he turn of the 20th century has long been looked at as the low point for Deaf society and culture.  The rise of oral-only schooling, the popularity of eugenics, and the death of inspirational community leaders all spelled a perfect storm for the Deaf community of the time.  Many believe that the rights and freedoms Deaf people lost are just barely returning today.  Susan Birch, however, lays out a different argument in her book, Signs of Resistance: American Deaf Cultural History 1900 to World War II.  Birch claims that despite the outward appearance of failure, this time period led to the solidification of a Deaf identity and community, directly leading to the greater rights the Deaf have achieved today.  Birch shows this solidification first through the rise of the Oralism vs. Manualism debate, then through the emergence of Deaf clubs and athletic associations, and lastly through the changing legal rights of the Deaf community.  Through everything, Birch shows how the community’s positions solidified their cultural heritage, and enabled the Deaf to improve their lives.

Birch starts with the Oralism vs. Manualism debate, an argument about whether Deaf people should speak or sign.  The Deaf community was staunchly on the Manualism side, insisting that sign language was good for Deaf people, and did not separate them from mainstream society.  Films were made touting the importance of sign and ridiculing those on the other side of the debate, pamphlets were printed to educate hearing people on the wants of the Deaf community, and speeches were made and printed in newspapers across the country.  Although Oral-only education swept across America and many teachers of the Deaf who were also Deaf lost their jobs, Sign Language persisted.  Children that could not sign in class would sign in their dorms, and often joined a community of signing Deaf once they had left school.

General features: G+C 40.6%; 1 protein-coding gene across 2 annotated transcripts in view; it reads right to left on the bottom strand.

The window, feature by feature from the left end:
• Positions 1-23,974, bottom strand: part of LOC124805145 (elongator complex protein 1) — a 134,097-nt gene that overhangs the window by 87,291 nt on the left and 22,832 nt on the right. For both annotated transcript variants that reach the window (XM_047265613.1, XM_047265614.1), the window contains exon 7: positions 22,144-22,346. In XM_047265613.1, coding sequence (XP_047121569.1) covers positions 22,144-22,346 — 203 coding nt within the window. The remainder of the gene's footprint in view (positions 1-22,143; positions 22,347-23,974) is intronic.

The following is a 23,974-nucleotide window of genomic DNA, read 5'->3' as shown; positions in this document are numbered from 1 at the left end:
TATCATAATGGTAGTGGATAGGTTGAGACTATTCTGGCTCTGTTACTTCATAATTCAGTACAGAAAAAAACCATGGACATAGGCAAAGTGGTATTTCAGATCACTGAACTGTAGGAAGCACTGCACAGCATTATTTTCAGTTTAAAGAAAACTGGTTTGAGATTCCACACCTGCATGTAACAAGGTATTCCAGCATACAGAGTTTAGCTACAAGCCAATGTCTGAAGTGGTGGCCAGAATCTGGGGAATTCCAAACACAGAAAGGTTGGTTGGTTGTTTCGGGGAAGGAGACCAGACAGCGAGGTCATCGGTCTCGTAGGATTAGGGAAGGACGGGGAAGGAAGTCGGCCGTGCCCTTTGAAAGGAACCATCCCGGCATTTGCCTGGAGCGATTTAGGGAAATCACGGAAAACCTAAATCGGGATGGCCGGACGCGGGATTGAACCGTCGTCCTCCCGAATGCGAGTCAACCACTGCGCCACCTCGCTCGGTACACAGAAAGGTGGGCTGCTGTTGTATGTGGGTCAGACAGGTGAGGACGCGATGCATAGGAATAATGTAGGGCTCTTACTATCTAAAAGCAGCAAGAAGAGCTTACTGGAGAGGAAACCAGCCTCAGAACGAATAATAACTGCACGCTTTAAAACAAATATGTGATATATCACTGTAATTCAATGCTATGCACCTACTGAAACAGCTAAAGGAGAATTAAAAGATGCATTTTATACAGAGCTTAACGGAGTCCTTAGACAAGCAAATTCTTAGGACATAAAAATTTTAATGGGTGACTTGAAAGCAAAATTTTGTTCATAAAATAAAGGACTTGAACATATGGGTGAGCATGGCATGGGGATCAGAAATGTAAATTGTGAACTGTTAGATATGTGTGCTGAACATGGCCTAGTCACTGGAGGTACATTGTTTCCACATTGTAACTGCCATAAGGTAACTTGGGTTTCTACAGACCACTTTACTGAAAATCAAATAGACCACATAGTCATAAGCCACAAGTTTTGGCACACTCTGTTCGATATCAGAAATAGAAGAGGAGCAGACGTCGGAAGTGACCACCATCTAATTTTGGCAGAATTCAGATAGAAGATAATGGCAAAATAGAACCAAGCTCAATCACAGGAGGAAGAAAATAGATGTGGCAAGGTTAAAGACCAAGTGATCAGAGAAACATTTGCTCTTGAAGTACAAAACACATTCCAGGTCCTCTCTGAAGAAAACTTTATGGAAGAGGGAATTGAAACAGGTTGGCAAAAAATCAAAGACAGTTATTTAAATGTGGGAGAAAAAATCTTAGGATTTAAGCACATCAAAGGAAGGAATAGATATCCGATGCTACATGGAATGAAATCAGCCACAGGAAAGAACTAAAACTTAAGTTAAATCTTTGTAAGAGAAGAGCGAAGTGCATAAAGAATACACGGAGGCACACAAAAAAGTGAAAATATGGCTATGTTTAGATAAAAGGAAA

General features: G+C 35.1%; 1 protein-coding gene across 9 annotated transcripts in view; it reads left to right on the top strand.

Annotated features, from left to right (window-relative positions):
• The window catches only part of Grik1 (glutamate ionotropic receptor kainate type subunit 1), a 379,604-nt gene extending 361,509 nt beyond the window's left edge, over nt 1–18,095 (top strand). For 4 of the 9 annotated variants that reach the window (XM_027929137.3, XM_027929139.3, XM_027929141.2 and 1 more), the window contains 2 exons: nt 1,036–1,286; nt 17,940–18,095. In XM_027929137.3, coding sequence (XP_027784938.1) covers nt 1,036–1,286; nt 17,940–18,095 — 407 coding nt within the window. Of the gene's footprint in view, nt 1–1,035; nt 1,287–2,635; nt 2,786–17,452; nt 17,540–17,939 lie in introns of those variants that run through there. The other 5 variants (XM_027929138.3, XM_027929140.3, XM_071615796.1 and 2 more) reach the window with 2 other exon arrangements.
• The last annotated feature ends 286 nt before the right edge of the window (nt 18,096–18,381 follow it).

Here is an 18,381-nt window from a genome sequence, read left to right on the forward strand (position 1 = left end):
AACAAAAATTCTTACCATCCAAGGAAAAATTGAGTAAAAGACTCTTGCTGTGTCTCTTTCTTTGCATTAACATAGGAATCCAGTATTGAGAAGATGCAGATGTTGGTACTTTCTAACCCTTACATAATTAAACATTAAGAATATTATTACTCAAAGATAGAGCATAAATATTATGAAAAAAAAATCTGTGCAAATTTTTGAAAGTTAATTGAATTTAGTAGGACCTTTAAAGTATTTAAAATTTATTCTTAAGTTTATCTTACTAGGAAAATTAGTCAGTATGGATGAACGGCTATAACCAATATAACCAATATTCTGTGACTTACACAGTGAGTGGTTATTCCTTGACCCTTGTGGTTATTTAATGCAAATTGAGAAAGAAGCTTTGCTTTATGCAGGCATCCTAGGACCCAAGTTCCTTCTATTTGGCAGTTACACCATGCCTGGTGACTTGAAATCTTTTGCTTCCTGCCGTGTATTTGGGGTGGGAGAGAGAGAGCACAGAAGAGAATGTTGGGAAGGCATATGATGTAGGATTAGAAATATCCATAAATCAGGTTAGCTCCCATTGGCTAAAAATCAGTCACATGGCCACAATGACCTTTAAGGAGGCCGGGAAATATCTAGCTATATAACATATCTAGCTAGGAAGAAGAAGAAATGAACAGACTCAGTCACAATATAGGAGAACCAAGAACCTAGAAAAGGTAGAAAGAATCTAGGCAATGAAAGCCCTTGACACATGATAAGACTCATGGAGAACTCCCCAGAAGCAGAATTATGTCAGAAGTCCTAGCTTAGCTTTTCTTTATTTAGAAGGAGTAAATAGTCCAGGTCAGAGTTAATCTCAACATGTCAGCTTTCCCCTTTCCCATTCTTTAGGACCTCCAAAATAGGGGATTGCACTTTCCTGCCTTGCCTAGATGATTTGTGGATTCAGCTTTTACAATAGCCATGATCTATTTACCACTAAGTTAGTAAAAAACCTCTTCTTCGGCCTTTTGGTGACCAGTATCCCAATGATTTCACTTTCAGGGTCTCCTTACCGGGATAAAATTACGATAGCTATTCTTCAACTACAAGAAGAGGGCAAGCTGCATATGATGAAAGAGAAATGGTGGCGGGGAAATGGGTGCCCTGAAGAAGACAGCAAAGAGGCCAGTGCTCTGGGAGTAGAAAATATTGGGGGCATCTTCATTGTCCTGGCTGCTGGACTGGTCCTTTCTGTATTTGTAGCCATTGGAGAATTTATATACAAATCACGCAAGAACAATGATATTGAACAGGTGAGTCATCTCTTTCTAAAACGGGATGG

As Eugenics became popular across the country, Deaf people became extremely conscious of their public image.  To combat the idea of the Deaf as a disabled community that was weakening the Human Race, Deaf leaders focused on the vast athletic traditions that pervaded the Deaf community as a whole.  Deaf athletic associations were established in large numbers all across the country.  The images they produced of hearty Americans at the peak of health were circulated everywhere, carefully staged to refute the idea of the Deaf as a genetically inferior race.  Confronted with these images, Deaf community leaders felt that it would be difficult to argue that the Deaf should not be allowed to marry each other, or be subject to other Eugenically-minded laws that were being pushed by the general public.